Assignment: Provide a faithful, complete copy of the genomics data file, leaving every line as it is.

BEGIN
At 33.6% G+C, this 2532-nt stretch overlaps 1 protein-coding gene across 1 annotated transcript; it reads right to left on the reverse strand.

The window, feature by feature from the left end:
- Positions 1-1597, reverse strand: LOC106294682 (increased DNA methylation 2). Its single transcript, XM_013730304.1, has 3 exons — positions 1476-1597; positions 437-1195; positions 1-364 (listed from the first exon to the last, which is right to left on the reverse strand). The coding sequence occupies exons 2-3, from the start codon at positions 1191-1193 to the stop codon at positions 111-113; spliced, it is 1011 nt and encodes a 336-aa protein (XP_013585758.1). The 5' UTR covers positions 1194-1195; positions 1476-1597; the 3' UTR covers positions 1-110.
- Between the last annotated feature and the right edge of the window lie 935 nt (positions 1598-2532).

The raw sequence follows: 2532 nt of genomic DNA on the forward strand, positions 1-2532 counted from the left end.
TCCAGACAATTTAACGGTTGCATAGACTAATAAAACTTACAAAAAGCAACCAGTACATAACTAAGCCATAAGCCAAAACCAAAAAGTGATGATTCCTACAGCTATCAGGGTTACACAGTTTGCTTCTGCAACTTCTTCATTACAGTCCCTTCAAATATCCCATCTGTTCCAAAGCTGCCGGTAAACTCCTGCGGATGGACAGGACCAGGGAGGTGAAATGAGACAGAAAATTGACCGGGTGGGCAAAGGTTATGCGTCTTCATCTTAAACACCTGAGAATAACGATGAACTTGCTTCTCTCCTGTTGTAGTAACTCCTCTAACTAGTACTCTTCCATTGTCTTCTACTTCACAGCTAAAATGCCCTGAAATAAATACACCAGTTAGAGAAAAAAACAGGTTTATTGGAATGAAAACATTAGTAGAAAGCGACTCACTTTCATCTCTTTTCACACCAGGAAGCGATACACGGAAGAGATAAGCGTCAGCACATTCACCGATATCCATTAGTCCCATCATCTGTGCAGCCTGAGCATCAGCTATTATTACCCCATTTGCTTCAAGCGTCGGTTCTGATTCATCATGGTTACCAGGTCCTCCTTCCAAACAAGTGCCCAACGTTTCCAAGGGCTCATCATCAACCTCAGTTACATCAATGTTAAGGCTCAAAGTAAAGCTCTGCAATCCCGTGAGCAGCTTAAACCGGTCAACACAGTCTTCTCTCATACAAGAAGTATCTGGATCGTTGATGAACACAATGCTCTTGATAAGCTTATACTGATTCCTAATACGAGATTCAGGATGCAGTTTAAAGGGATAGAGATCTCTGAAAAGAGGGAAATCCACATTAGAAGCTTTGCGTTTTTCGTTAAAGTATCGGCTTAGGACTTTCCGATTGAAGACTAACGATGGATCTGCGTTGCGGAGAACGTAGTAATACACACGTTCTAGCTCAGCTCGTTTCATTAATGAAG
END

At 33.6% G+C, this 2532-nt stretch overlaps 1 protein-coding gene across 1 annotated transcript; it reads right to left on the reverse strand.

The window, feature by feature from the left end:
- Positions 1-1597, reverse strand: LOC106294682 (increased DNA methylation 2). Its single transcript, XM_013730304.1, has 3 exons — positions 1476-1597; positions 437-1195; positions 1-364 (listed from the first exon to the last, which is right to left on the reverse strand). The coding sequence occupies exons 2-3, from the start codon at positions 1191-1193 to the stop codon at positions 111-113; spliced, it is 1011 nt and encodes a 336-aa protein (XP_013585758.1). The 5' UTR covers positions 1194-1195; positions 1476-1597; the 3' UTR covers positions 1-110.
- Between the last annotated feature and the right edge of the window lie 935 nt (positions 1598-2532).

The raw sequence follows: 2532 nt of genomic DNA on the forward strand, positions 1-2532 counted from the left end.
TCCAGACAATTTAACGGTTGCATAGACTAATAAAACTTACAAAAAGCAACCAGTACATAACTAAGCCATAAGCCAAAACCAAAAAGTGATGATTCCTACAGCTATCAGGGTTACACAGTTTGCTTCTGCAACTTCTTCATTACAGTCCCTTCAAATATCCCATCTGTTCCAAAGCTGCCGGTAAACTCCTGCGGATGGACAGGACCAGGGAGGTGAAATGAGACAGAAAATTGACCGGGTGGGCAAAGGTTATGCGTCTTCATCTTAAACACCTGAGAATAACGATGAACTTGCTTCTCTCCTGTTGTAGTAACTCCTCTAACTAGTACTCTTCCATTGTCTTCTACTTCACAGCTAAAATGCCCTGAAATAAATACACCAGTTAGAGAAAAAAACAGGTTTATTGGAATGAAAACATTAGTAGAAAGCGACTCACTTTCATCTCTTTTCACACCAGGAAGCGATACACGGAAGAGATAAGCGTCAGCACATTCACCGATATCCATTAGTCCCATCATCTGTGCAGCCTGAGCATCAGCTATTATTACCCCATTTGCTTCAAGCGTCGGTTCTGATTCATCATGGTTACCAGGTCCTCCTTCCAAACAAGTGCCCAACGTTTCCAAGGGCTCATCATCAACCTCAGTTACATCAATGTTAAGGCTCAAAGTAAAGCTCTGCAATCCCGTGAGCAGCTTAAACCGGTCAACACAGTCTTCTCTCATACAAGAAGTATCTGGATCGTTGATGAACACAATGCTCTTGATAAGCTTATACTGATTCCTAATACGAGATTCAGGATGCAGTTTAAAGGGATAGAGATCTCTGAAAAGAGGGAAATCCACATTAGAAGCTTTGCGTTTTTCGTTAAAGTATCGGCTTAGGACTTTCCGATTGAAGACTAACGATGGATCTGCGTTGCGGAGAACGTAGTAATACACACGTTCTAGCTCAGCTCGTTTCATTAATGAAG